More Tyre Testing & Fine-Tuning

I tried the car with the Slot.it P6 tyres again – just in case they were better with the extra weight. The Mustang was extremely fun to drive – rather loose at the back, but easy to control. The wheel-hop I had earlier was much improved. I thought the performance would be better, but a two-minute run gave just 20 laps and a 5:55 second best lap – pretty much the same as before.

I wasn’t perfectly happy with the car with the NSR tyres, so I added 1g of Blu-Tack either side of the motor in front of the rear wheels. That made the overall weight nearly 93g – it is starting to feel too heavy for my liking. However, the balance of the car was improved slightly – I managed 21 laps and a fast time of 5:26 seconds, two-hundredths of a second quicker than the Aston’s benchmark. I called it a day on the test track.

Going back to the weight balance formula, this final version of the car weighed 92.8g in total – 50.8 at the back and 42g at the front. That’s a ratio of 55:45 – not far off the recommended 60:40. Maybe it’s a little too much at the front – or it could do with a little more at the back… In any case, the tweaking has not ended – it will continue when I race the car at my club. Before I glue the weight in the front, I will trim it down to just over 3g. And then I’ll fine-tune the weight alongside the motor. I’ll be doing this tuning for the big, flowing Scalextric Sport layouts we race on, rather than a tight, twisty home track. But I think I have a decent car to develop.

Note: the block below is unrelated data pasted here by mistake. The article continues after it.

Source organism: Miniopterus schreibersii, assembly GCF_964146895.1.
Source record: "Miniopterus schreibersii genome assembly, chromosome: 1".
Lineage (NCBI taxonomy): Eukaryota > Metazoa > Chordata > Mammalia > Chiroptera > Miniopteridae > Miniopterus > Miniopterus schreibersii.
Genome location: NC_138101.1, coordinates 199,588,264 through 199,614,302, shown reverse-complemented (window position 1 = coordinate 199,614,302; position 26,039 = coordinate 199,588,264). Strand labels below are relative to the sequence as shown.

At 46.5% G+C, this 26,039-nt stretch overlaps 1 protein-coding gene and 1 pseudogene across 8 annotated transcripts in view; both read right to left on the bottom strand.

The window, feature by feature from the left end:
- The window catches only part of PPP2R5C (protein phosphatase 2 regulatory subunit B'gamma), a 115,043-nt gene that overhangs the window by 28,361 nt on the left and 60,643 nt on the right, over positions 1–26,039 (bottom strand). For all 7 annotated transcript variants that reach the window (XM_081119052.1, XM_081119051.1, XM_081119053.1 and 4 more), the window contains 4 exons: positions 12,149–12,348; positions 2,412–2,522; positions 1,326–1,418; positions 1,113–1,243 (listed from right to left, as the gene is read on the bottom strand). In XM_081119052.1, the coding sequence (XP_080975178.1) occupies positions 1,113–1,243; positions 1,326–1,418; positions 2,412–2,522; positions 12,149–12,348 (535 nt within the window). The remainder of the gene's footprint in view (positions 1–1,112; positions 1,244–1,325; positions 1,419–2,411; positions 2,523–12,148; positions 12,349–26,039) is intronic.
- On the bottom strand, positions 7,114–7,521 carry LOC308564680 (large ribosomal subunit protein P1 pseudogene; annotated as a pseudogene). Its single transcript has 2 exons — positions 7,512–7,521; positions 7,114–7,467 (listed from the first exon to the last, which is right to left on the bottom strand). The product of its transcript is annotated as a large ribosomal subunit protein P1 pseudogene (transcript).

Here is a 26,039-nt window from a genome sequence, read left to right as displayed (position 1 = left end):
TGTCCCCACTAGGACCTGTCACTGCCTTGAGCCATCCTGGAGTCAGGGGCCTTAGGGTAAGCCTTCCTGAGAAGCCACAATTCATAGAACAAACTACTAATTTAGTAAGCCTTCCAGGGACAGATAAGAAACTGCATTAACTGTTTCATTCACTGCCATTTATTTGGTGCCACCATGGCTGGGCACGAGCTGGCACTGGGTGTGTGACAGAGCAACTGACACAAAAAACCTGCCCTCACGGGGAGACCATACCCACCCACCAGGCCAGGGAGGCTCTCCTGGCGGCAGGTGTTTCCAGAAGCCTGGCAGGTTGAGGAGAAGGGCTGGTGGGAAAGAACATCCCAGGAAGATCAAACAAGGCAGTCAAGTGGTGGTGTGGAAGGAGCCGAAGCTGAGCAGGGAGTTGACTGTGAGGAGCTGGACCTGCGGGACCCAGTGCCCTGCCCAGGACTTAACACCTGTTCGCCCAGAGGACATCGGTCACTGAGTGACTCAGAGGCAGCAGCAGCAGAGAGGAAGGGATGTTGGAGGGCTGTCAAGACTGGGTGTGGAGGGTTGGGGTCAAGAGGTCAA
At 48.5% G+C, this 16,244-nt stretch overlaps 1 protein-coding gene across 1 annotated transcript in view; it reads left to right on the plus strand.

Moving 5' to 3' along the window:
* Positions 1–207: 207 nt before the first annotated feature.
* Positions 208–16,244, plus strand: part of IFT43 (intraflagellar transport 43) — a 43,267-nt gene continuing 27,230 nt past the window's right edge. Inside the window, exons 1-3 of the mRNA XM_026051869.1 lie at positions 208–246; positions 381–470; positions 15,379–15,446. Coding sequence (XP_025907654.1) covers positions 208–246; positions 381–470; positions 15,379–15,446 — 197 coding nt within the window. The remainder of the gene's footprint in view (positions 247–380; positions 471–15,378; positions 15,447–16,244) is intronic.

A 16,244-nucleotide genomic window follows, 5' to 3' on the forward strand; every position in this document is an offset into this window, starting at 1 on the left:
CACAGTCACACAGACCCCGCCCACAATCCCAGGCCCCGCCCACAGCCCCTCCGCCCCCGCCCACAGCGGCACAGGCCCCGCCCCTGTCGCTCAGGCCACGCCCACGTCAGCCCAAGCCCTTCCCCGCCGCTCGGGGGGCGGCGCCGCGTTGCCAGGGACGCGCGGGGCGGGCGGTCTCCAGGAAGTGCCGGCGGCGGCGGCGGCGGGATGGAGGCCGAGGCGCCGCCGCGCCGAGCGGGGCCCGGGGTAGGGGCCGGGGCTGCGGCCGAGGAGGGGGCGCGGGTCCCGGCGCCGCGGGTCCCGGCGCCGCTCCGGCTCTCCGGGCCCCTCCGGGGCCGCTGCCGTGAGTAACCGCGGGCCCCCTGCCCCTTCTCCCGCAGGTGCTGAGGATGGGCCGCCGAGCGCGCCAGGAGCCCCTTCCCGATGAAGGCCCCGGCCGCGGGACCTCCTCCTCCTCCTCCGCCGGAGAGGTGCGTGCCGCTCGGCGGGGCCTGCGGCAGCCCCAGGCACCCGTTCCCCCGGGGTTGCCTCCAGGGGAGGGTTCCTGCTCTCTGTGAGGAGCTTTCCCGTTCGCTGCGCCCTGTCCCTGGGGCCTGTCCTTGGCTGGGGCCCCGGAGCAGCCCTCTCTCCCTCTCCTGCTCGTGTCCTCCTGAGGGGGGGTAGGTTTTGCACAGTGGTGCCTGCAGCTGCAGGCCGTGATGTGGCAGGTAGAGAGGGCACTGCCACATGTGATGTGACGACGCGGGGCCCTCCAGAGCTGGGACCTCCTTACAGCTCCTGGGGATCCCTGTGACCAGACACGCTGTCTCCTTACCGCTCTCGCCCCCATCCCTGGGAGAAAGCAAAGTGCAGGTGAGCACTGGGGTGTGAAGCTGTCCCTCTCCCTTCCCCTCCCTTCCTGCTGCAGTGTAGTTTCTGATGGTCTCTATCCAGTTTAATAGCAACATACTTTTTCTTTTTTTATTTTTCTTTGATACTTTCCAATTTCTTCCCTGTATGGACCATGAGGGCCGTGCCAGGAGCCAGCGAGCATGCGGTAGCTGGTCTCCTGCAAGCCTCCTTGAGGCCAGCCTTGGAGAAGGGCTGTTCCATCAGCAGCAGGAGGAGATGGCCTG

I hope you’ve found this introduction to non-magnet tuning useful. It is an entirely different driving experience. If you decide to try it out, do experiment with different amounts of weight. Some people prefer heavy cars, some prefer their cars as light as possible – most like something in between. Whatever gets you the most laps in 2 minutes is the right set-up for you.